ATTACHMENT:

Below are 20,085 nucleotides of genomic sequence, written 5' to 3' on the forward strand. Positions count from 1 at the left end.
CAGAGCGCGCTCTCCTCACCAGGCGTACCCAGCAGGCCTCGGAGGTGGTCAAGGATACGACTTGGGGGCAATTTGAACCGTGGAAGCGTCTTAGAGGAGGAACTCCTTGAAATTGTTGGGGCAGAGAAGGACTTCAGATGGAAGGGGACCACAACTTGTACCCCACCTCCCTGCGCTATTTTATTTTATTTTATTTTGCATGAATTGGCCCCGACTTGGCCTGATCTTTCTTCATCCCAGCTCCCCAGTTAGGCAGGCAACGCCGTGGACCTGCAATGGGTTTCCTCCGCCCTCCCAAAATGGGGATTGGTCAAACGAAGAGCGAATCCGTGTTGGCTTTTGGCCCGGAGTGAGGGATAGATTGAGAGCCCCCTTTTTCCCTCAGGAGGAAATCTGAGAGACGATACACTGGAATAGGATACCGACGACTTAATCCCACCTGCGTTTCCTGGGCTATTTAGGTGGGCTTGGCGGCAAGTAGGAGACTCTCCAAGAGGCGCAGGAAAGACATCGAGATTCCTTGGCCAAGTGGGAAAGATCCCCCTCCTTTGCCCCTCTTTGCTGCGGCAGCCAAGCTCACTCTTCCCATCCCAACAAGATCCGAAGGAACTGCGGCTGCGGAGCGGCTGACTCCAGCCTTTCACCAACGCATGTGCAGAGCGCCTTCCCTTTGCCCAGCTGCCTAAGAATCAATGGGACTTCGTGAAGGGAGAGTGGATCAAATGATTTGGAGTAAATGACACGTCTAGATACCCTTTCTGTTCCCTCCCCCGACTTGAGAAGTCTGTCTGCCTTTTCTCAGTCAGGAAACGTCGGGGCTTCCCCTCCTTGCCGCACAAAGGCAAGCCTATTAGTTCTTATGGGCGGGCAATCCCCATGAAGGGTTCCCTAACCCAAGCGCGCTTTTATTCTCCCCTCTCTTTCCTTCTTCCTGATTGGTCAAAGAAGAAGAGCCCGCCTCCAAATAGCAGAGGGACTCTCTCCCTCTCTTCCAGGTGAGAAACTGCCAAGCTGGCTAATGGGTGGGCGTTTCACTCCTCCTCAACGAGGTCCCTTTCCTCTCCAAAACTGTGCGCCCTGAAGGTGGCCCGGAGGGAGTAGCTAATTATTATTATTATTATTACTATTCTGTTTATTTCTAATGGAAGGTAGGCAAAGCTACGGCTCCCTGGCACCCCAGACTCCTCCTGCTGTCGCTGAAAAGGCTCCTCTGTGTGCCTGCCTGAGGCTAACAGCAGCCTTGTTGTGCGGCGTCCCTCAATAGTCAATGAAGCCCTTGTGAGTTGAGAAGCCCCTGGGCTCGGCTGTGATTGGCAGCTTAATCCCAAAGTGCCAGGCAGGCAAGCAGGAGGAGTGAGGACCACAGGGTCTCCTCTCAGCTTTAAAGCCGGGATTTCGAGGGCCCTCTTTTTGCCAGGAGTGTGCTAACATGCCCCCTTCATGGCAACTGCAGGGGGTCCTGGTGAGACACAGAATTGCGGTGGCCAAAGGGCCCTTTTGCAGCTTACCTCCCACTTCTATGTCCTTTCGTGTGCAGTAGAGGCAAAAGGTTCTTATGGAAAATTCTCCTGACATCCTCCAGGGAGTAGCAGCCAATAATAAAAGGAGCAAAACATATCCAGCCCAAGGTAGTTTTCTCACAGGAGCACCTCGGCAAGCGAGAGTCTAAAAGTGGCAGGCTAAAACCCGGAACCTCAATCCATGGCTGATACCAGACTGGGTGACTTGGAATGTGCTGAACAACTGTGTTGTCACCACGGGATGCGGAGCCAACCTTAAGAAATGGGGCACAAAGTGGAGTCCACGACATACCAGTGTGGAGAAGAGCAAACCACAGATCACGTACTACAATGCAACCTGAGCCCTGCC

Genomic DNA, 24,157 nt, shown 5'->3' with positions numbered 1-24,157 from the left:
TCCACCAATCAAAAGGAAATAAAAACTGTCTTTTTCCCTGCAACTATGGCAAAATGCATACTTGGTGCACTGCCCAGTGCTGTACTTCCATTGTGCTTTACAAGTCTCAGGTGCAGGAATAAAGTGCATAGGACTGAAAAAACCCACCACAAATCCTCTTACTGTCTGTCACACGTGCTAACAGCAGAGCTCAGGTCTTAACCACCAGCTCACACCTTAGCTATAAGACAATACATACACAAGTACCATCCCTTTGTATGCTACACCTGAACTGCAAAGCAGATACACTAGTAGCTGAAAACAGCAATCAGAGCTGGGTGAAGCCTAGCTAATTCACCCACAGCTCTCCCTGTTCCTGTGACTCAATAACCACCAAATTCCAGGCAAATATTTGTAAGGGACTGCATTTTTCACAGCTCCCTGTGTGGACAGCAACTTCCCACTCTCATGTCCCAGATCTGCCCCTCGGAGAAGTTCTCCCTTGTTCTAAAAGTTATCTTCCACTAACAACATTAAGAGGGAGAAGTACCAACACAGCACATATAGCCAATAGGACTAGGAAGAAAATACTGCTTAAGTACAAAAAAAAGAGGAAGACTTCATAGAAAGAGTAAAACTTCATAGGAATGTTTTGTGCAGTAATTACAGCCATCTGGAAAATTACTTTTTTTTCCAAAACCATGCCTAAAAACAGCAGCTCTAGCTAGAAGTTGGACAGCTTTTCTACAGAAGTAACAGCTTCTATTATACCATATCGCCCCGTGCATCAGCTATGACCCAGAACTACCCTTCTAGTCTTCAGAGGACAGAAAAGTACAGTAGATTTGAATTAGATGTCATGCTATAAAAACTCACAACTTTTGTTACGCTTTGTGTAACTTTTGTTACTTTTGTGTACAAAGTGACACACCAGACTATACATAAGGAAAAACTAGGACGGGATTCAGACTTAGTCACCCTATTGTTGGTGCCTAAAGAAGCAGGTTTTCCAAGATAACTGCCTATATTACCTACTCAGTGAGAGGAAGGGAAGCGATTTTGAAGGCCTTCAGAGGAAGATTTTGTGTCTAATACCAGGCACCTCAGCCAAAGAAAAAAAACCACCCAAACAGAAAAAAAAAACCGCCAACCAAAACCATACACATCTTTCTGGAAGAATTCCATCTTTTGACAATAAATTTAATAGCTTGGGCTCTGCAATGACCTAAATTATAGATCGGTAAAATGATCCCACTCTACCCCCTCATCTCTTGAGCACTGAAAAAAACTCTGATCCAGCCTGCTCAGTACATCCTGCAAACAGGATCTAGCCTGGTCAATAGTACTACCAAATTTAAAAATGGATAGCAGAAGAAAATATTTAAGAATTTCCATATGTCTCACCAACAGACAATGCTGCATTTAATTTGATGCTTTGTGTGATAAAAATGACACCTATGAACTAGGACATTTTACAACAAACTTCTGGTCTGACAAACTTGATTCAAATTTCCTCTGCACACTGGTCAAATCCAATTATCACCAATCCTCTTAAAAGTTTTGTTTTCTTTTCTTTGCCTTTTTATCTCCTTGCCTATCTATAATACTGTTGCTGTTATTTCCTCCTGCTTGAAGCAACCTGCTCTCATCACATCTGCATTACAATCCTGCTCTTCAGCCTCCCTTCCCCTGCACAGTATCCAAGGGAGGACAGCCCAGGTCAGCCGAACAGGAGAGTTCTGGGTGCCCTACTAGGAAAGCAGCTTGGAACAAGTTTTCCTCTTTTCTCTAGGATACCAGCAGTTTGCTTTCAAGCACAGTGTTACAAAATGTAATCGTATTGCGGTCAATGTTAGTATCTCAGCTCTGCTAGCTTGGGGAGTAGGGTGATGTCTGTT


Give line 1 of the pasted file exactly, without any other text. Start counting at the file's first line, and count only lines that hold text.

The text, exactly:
Below are 20,085 nucleotides of genomic sequence, written 5' to 3' on the forward strand. Positions count from 1 at the left end.